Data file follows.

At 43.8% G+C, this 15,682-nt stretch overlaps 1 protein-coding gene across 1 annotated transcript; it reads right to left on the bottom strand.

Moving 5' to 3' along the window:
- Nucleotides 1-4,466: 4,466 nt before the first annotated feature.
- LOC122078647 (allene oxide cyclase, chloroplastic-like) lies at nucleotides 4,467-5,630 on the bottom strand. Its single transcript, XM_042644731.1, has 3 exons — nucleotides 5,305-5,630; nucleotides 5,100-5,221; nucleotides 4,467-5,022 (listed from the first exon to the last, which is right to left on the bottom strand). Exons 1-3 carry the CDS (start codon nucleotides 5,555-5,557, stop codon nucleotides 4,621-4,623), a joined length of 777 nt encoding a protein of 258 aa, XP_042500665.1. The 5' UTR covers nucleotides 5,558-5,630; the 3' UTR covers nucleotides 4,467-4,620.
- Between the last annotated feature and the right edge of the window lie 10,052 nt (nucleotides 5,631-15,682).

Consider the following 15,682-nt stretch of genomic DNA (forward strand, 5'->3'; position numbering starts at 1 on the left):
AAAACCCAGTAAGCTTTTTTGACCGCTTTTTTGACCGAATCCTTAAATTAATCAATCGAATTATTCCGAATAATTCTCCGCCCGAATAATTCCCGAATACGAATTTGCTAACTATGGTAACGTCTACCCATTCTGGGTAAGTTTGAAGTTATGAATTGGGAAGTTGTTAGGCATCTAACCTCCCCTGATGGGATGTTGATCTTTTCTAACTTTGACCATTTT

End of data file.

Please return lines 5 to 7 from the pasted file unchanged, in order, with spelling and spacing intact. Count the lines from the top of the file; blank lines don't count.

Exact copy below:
- Between the last annotated feature and the right edge of the window lie 10,052 nt (nucleotides 5,631-15,682).

Consider the following 15,682-nt stretch of genomic DNA (forward strand, 5'->3'; position numbering starts at 1 on the left):
AAAACCCAGTAAGCTTTTTTGACCGCTTTTTTGACCGAATCCTTAAATTAATCAATCGAATTATTCCGAATAATTCTCCGCCCGAATAATTCCCGAATACGAATTTGCTAACTATGGTAACGTCTACCCATTCTGGGTAAGTTTGAAGTTATGAATTGGGAAGTTGTTAGGCATCTAACCTCCCCTGATGGGATGTTGATCTTTTCTAACTTTGACCATTTT